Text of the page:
In today’s talent landscape, there’s no doubt recruitment is a two-way street.
Gone are the days of an organisation being in the drivers’ seat and holding all of the decision making power in a recruitment process.
Attracting the best talent is business-critical – and it’s more competitive than ever before.
Great candidates will have a number of options – and how you conduct your recruitment process will have a direct bearing on how they feel about your organisation – and whether they’re likely to accept a job offer from you.
Just as the recruitment process has evolved, so too has the job interview.
Effective interviews don’t need to follow a strict Q&A format – and the hiring manager/ organisation shouldn’t be asking all of the questions.
Many leaders believe that a great interview is more like a conversation than a Q&A style ‘test’. Just with any conversation, both parties have questions to ask – and it’s important to listen to the answers you receive.
It’s also important that you don’t perceive candidates asking frank or direct questions in a negative light. Asking questions as a job seeker isn’t being confrontational – it shows that someone is highly engaged and pragmatic.
Approaching the Interview Process
If you’re committed to finding the best possible person to join your team, how you approach an interview is very important.
The first thing to remember is that great candidates will ask questions. And some very valuable insights can be gained from these questions.
As a hiring manager, you need to be prepared with clear, comprehensive answers – and practice active listening during your interviews. Coupled with an open, inquisitive mindset, active listening can enable you to learn so much more than simply a person’s work history and technical skills.
Given the opportunity at the end of an interview, most candidates will ask about the recruitment process and when they can expect feedback. This is a great sign and shows that they are engaged and interested in your role.
Some might ask about the team or organisational culture and perhaps about standard working hours and employee benefits.
Beyond those standard ‘what’s in it for me’ questions, really great candidates will ask ‘bigger’, deeper and perhaps unexpected questions. At first you might feel like the interviewee (rather than the interviewer), but remember – this process is a two way street.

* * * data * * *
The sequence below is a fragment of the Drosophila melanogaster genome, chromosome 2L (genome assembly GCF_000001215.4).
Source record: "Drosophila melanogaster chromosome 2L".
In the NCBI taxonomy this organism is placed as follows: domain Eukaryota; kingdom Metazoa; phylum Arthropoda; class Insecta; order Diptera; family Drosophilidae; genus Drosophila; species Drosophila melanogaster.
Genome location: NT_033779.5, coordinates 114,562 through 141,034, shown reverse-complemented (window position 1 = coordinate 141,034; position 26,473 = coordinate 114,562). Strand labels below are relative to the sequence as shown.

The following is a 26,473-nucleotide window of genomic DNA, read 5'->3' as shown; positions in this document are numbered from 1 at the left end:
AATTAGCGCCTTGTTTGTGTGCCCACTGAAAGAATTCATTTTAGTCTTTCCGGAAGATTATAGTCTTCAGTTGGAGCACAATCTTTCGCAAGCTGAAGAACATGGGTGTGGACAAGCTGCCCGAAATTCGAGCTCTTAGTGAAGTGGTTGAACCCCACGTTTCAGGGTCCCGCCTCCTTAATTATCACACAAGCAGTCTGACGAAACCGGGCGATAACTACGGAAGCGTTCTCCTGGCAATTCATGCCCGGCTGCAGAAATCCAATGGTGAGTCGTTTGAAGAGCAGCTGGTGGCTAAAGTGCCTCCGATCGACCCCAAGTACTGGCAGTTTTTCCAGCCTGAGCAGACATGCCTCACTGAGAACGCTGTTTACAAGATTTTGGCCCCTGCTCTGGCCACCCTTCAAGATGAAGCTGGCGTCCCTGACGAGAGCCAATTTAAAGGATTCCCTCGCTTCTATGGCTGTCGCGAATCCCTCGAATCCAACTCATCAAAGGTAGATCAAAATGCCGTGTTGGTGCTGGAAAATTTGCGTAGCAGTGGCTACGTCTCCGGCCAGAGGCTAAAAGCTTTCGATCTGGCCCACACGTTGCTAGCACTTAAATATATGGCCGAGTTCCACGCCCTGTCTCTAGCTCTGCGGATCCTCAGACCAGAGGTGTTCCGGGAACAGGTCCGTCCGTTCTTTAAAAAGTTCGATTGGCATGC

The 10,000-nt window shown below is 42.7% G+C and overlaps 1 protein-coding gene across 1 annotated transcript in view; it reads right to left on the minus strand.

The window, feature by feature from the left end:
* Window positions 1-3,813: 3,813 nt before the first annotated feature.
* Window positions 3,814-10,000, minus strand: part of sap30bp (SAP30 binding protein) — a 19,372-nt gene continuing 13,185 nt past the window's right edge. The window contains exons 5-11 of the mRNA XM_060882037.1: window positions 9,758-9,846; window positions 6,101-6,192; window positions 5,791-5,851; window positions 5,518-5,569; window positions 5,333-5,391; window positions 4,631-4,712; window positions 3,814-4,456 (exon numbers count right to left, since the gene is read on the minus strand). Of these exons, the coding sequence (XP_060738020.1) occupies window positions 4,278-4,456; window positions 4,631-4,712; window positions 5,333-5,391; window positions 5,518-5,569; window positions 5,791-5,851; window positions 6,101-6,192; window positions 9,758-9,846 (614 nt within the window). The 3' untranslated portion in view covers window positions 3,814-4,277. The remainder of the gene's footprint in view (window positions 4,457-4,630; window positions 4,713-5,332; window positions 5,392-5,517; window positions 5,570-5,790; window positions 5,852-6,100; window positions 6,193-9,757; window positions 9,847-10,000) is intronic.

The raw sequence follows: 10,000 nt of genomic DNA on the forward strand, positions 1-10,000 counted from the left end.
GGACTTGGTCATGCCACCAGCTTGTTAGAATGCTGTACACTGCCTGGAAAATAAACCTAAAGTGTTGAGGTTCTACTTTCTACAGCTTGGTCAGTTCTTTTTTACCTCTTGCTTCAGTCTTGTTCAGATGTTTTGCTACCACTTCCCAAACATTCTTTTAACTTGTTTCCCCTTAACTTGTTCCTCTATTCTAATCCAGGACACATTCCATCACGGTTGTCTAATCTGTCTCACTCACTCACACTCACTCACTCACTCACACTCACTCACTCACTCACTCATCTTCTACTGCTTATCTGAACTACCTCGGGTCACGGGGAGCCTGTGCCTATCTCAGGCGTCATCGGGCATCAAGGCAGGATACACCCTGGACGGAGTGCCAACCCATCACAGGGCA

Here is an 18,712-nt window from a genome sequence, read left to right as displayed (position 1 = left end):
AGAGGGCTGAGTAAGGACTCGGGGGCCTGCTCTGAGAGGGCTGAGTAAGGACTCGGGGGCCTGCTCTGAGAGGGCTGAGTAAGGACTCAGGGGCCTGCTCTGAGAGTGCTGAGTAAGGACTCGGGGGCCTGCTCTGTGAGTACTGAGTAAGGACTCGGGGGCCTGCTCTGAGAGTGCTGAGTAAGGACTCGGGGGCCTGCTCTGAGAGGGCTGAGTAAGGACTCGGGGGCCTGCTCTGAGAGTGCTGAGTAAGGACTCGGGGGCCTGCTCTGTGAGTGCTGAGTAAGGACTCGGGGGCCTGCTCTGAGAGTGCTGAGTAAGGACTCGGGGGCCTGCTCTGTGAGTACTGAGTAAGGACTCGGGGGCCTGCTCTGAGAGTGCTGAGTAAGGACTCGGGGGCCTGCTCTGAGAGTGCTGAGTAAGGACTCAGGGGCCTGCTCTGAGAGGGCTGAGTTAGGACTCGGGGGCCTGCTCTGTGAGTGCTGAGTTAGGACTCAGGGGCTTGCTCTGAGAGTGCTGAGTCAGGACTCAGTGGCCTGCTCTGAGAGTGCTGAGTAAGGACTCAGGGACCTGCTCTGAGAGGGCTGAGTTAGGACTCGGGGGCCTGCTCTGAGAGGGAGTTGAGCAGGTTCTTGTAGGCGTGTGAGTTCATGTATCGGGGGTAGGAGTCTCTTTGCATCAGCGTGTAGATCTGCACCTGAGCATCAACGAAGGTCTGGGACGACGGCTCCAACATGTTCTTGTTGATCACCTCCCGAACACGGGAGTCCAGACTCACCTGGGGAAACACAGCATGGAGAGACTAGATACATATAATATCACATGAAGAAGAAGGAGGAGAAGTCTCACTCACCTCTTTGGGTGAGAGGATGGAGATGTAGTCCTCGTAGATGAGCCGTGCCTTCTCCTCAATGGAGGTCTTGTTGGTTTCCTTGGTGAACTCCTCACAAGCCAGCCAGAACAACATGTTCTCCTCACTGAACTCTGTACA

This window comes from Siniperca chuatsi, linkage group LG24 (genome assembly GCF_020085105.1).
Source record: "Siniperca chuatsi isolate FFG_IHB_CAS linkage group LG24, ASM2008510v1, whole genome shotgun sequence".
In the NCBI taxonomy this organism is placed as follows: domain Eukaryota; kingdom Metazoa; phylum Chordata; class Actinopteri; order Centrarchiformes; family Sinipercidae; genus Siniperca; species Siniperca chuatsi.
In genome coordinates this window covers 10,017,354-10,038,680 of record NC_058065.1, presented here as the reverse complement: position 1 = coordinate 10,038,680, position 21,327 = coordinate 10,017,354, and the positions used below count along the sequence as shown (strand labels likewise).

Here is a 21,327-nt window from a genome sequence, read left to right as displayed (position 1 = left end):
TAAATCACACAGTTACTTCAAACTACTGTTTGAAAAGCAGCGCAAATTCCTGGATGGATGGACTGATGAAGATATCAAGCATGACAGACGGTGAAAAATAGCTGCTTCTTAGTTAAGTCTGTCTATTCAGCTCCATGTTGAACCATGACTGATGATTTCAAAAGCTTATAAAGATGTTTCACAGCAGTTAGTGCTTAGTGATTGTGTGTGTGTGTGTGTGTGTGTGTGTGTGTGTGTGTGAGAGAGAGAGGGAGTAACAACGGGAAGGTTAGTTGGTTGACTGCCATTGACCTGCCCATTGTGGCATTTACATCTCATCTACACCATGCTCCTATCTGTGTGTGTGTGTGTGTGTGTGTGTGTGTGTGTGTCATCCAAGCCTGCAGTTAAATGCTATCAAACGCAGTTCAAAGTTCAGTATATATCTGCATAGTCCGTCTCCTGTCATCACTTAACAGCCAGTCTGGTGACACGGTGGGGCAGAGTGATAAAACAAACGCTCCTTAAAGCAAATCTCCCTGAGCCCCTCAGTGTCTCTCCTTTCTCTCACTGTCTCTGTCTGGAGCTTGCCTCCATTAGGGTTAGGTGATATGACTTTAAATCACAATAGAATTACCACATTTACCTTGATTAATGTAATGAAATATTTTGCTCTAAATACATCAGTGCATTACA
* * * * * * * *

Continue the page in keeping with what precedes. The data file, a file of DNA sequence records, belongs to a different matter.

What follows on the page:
Consider this – someone who asks frank and fearless questions in a job interview could make an exceptional employee.
The questions a candidate asks you will arguably reveal more about them than their answers to your questions.
Types of Candidate Questions to Expect
Here are some examples of candidate questions and what you might learn from them. It’s important that your recruitment partner is prepared to answer these questions.
Towards the end of the interview, if someone asks for feedback on their interview and suitability for the role, they are showing not just a keenness for the opportunity – but a healthy appetite for self-reflection and a level of self-awareness.
If they ask you about the biggest challenges in this role and facing the person who performs it, they are probably a realist who appreciates an honest/upfront approach. Perhaps they love to be challenged, perhaps they’re concerned about their ability to perform the role. Listen and watch carefully when you answer this question – there might be non-verbal cues to show their appetite for challenge.
If a candidate asks you about career development and progression opportunities, they are likely an ambitious/driven person with a growth mindset. If that’s what you need in your team and you can offer progression, great! If there are limited growth or progression opportunities in the role and team, it’s best to address this from the outset.
If you’re asked a question about what you enjoy most about your job and employer, you have a candidate who values job satisfaction, a high level engagement in their work and strong employee morale.
And finally, if a candidate asks you about your management style, they’re probably someone who enjoys some autonomy at work – and wants to make sure you’re not going to micromanage them.
It’s important to see candidate questions during a job interview in a positive light. These types of questions often come from intelligent, highly engaged professionals who are likely to be high performing employees.
Even if some of the questions challenged you or were unexpected, remember that the best recruitment outcomes are achieved when both parties are actively engaged in the process and motivated to work together for the right reasons.
Treating the interview as an honest, open conversation between two equal parties is the best way to achieve a positive, sustainable recruitment outcome.